By The Washington Post · Steven Mufson, Will Englund · BUSINESS, US-GLOBAL-MARKETS
Moscow's refusal to cut its oil output by half a million barrels a day shattered the unusual three-year marriage of OPEC, led by the Saudis, and major non-OPEC producers, led by Russia, as oil producers scrambled to find a way to respond to weakening global demand resulting from the deepening crisis over the coronavirus.
Saudi Arabia, angered by Moscow's position, said Sunday that it would open its spigots and drive down prices, making this oil price cycle the only one in nearly a century to combine weak demand with a global price war.
Global markets opened down sharply Monday, with the leading benchmark varieties of crude tumbling more than 20 percent after other big falls in recent weeks. The drop was the steepest since prices plunged 35 percent Jan. 17, 1991, the day the U.S.-led coalition launched Operation Desert Storm to force Iraq to withdraw from Kuwait.
The plunge in prices, however, will also benefit consumers who should see markedly lower prices at the pump. For them, the price war will act like a tax cut, putting more money in the pockets of motorists.
"I consider this as a $1 trillion stimulus to the world economy with a $30 oil price decline," Scott Sheffield, chief executive of Irving, Texas-based Pioneer Natural Resources, one of the biggest independent oil companies, said in an email.
Is the oil world big enough for two swing producers?
President Donald Trump weighed in on Twitter about the plunge in oil prices, noting that lower prices were "Good for the consumer, gasoline prices coming down!" The president also tweeted that "Saudi Arabia and Russia are arguing over the price and flow of oil. That, and the Fake News, is the reason for the market drop!"
Sheffield said Pioneer is secure, but other companies plying the vast shale in places such as North Dakota, Oklahoma and Texas will face difficulties.
"We are preparing for two years of low prices and will make the necessary adjustments to maintain our great balance sheet," he said. But, he added, "there will be many bankruptcies in our industries and tens of thousands of layoffs over the next 12 months."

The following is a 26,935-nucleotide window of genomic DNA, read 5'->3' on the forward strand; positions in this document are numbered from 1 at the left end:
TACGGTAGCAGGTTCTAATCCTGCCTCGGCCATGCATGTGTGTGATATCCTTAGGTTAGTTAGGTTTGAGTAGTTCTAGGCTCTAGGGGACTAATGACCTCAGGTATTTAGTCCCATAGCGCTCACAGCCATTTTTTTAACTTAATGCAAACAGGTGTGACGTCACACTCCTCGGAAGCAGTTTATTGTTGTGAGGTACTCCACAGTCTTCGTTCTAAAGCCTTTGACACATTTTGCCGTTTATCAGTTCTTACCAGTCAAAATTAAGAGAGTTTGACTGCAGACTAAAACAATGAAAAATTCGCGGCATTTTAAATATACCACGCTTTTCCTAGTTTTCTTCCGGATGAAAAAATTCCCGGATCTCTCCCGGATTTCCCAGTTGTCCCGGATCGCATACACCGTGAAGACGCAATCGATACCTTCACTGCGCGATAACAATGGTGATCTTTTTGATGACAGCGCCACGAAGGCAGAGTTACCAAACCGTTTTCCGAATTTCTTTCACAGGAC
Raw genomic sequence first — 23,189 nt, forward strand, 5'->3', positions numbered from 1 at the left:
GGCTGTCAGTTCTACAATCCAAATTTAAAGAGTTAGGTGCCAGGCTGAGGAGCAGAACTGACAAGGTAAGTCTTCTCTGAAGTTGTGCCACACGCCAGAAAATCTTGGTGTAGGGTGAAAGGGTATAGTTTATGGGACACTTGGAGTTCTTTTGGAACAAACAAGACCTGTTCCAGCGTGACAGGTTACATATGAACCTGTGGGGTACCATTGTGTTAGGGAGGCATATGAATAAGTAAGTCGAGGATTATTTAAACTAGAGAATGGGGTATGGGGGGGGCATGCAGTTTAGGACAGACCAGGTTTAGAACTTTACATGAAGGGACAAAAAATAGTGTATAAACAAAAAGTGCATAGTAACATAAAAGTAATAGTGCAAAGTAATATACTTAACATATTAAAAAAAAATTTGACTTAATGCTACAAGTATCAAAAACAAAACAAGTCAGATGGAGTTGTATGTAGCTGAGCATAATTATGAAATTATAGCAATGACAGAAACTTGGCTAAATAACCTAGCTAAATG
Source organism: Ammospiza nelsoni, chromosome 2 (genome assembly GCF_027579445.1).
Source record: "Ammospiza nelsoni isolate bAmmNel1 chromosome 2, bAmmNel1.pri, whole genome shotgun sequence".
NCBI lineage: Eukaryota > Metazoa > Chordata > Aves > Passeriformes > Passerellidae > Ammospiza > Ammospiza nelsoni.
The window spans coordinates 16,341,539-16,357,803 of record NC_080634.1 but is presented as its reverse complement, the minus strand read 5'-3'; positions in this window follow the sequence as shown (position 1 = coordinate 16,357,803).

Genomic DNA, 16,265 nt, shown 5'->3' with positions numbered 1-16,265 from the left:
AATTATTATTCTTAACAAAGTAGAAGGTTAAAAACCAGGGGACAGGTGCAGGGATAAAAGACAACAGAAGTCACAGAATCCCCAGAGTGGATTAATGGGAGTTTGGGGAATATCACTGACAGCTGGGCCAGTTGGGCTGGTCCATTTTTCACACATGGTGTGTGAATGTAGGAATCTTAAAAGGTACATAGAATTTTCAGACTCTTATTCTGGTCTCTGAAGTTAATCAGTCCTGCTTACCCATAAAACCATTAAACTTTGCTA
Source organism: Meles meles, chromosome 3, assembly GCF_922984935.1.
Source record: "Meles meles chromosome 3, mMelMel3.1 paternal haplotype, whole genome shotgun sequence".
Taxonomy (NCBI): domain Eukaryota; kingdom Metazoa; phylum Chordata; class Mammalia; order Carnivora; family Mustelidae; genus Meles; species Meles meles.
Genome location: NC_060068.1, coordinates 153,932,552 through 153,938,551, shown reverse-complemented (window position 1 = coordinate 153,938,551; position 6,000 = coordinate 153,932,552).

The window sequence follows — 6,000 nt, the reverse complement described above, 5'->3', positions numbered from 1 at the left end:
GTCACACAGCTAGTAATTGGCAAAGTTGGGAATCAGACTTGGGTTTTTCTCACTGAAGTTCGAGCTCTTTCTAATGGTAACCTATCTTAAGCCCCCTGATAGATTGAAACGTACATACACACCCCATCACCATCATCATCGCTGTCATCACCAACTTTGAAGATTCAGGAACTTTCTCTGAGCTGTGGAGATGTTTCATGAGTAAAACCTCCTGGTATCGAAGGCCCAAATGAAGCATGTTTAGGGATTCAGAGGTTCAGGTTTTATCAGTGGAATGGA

Investors pummeled a broad range of stocks Monday. By midmorning, shares of Pioneer, Continental Resources and oil service giant Schlumberger were all down 35 percent. Shares of the major international oil companies were down 7 to 17 percent.
Oil demand will decline for the first time since 2009, the International Energy Agency said Monday, revising its earlier forecasts. The IEA said that global demand will shrink by 2.5 million barrels a day in the first quarter of the year.
"This is the first time since 1930 and '31 that a massive negative demand shock has coincided with a supply shock," Robert McNally, president and founder of the Rapidan Energy Group, said in an email. "It's sort of like a black swan to simultaneous hurricane event."
McNally, who served on President George W. Bush's national economic and security councils, said that in late 1930, giant fields in Texas started up "right into the teeth of the Depression, sending oil prices down to pennies on the barrel. This ultimately forced Texas to send troops into the oil fields, and that was the beginning of decades of strict oil quotas."
The weak conditions for oil led some investment houses to reassess the ratings of OPEC countries, especially those with large populations such as Nigeria. Fitch Ratings said that many of those countries were "still struggling to adjust" to the fall in oil prices in 2014. It said that for those countries to balance their budgets, which rely heavily on oil revenue, they would need "break-even oil prices well above current market rates."